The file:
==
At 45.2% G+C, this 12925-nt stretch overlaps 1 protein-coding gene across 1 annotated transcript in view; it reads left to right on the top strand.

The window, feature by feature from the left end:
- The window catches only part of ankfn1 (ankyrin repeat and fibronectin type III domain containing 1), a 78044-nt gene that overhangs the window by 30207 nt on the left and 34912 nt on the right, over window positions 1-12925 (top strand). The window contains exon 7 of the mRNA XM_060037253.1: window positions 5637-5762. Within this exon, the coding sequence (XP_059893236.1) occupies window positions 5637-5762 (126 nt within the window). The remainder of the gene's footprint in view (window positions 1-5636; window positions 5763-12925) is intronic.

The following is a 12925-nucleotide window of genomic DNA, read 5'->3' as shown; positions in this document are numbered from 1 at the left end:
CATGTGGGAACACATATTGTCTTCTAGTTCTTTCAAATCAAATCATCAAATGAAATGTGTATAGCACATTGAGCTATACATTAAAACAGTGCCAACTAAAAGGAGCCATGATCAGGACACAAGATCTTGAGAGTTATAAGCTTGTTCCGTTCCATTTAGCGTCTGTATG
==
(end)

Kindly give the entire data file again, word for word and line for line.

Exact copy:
At 45.2% G+C, this 12925-nt stretch overlaps 1 protein-coding gene across 1 annotated transcript in view; it reads left to right on the top strand.

The window, feature by feature from the left end:
- The window catches only part of ankfn1 (ankyrin repeat and fibronectin type III domain containing 1), a 78044-nt gene that overhangs the window by 30207 nt on the left and 34912 nt on the right, over window positions 1-12925 (top strand). The window contains exon 7 of the mRNA XM_060037253.1: window positions 5637-5762. Within this exon, the coding sequence (XP_059893236.1) occupies window positions 5637-5762 (126 nt within the window). The remainder of the gene's footprint in view (window positions 1-5636; window positions 5763-12925) is intronic.

The following is a 12925-nucleotide window of genomic DNA, read 5'->3' as shown; positions in this document are numbered from 1 at the left end:
CATGTGGGAACACATATTGTCTTCTAGTTCTTTCAAATCAAATCATCAAATGAAATGTGTATAGCACATTGAGCTATACATTAAAACAGTGCCAACTAAAAGGAGCCATGATCAGGACACAAGATCTTGAGAGTTATAAGCTTGTTCCGTTCCATTTAGCGTCTGTATG